“Wanting to do nothing but sleep, but being unable to because my brain won’t shut up.”

— Amorith E.
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8 of 19

One part of [my] mind is going a million miles a minute.

“When one part of [my] mind is going a million miles a minute, screaming at me to do something, while another part screams back, ‘Why bother?'”

— Rachel C.
9 of 19

I’m too depressed to do housework.

“When I’m too depressed to do housework, but have panic attacks about people seeing how dirty my house is.”

— Elisabeth R.
10 of 19

Overanalyzing everything.

“Overanalyzing everything, while not having the energy to do anything about it. Freaking out about work or friendships, but not being able to get out of bed.”

— Chealsey G.
11 of 19

Refusing to do the things I know would normally help.

“Losing interest in and refusing to do the things I know would normally help with anxiety.”

— Lauren G.
12 of 19

I would end up breaking down.

“When I would get really under the weather, I would fight with myself to go into a class I was one hour late to. Then, I would stand outside without ever having the courage to go in. I would end up breaking down back in my dorm, wondering why it had to be this way.”

— Frida P.
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13 of 19

I cycle.

“I cycle. I go from thinking I can do something, getting overwhelmed, then I feel like I’m not good enough, then I get depressed. This happens constantly with every single decision I have to make and every good thing that happens in my life.”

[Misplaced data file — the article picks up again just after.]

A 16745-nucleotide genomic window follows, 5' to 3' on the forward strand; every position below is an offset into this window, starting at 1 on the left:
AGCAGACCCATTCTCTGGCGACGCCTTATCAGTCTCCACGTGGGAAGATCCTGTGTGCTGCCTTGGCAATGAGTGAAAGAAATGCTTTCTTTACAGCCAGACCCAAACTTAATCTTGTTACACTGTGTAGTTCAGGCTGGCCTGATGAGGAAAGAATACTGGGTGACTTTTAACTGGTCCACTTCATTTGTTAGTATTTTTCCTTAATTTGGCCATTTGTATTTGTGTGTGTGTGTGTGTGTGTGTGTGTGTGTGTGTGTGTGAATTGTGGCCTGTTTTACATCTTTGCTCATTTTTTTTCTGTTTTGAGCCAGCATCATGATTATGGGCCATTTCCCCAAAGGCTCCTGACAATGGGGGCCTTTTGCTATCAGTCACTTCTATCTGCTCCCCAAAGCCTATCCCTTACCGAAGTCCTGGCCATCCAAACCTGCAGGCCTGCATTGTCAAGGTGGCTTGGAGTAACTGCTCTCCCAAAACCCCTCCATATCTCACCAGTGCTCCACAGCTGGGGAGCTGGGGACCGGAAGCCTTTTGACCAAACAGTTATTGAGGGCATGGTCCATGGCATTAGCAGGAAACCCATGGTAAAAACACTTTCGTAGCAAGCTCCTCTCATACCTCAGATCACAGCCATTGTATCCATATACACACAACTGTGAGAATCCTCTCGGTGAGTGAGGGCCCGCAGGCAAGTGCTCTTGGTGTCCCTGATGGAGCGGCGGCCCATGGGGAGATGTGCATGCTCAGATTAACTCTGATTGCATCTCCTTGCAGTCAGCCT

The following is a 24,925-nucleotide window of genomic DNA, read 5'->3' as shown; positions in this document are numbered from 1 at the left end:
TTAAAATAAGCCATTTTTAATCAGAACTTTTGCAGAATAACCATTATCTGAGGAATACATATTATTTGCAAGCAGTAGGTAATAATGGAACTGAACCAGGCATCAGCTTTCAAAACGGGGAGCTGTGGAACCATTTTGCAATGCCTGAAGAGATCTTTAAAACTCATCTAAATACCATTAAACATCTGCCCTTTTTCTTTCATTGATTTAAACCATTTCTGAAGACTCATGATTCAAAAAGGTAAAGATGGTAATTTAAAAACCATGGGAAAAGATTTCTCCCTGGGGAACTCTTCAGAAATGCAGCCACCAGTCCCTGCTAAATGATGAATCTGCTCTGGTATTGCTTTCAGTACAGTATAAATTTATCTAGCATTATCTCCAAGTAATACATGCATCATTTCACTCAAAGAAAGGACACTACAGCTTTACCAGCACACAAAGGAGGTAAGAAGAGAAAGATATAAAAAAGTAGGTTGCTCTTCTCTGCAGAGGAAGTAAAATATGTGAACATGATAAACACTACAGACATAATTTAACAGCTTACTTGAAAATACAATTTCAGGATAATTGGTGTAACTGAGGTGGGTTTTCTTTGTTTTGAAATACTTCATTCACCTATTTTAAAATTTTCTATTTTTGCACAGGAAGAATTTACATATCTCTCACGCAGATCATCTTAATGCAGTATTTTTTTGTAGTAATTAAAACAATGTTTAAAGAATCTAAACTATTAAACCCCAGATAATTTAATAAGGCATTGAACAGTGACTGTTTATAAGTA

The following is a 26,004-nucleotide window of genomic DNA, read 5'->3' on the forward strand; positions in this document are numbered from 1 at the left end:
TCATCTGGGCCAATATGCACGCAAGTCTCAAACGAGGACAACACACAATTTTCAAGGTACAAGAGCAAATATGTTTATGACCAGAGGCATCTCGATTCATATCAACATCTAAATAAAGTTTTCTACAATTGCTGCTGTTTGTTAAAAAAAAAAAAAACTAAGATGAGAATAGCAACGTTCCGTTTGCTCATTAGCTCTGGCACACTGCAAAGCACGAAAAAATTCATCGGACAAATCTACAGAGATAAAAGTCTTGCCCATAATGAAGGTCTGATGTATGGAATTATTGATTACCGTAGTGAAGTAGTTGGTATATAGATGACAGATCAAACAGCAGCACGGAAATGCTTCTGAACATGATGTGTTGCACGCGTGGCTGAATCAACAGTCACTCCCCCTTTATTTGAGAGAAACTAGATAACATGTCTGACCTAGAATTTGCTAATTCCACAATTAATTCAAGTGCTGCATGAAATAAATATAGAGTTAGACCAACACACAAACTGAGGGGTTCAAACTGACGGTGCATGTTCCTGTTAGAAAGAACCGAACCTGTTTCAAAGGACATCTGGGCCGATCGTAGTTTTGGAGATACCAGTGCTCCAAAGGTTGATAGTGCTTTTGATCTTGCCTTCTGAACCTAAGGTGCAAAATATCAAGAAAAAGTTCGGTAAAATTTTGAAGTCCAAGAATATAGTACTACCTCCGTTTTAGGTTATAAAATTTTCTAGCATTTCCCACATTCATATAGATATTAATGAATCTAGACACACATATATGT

— Skye J.
14 of 19

My anxiety won’t let me.

“When I get invited to things but my anxiety won’t let me for fear of standing out like a sore thumb, and depression makes me feel like I let my friends down because I said maybe and didn’t show.”

— Megan N.
15 of 19

Sleeping more than I was awake.

“I began sleeping more than I was awake. I could sleep 10 hours a night and still take a five-hour nap in the afternoon. Then I would get anxious that my family and friends were mad at me for sleeping so much. Repeat cycle.”

— Ashley U.
16 of 19

I had no idea that my 24/7 worrying was a concern!

“[I went to] see a psychiatrist for what I suspected was postpartum depression. ‘Are you here with concerns primarily regarding depression or anxiety?’ My thoughts were, ‘Anxiety? What is he talking about? I don’t have anxiety!’ I had no idea that my 24/7 worrying was a concern!”

— Carrie M.
17 of 19

I didn’t think I had depression because I wasn’t suicidal.

“I always knew I had anxiety, but for a long time I didn’t think I had depression because I wasn’t suicidal. I was eventually diagnosed, but I realized when good things would happen and it didn’t necessarily make me any happier, something was wrong. It wasn’t fear; it was fears being alleviated and still not feeling any better.”

— Marie L.
18 of 19

My anxiety makes me a lonely person.

“The red flag is I want to be with people, but on the other hand I can’t be around people. My depression doesn’t want me to be lonely, but my anxiety makes me a lonely person.”

— Sky J.
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Not being able to get up and do anything.

“The constant back and forth in my head. The need to be doing something all the time to quiet my anxiety, but not being able to get up and do anything thanks to my depression.”

— Sharon E.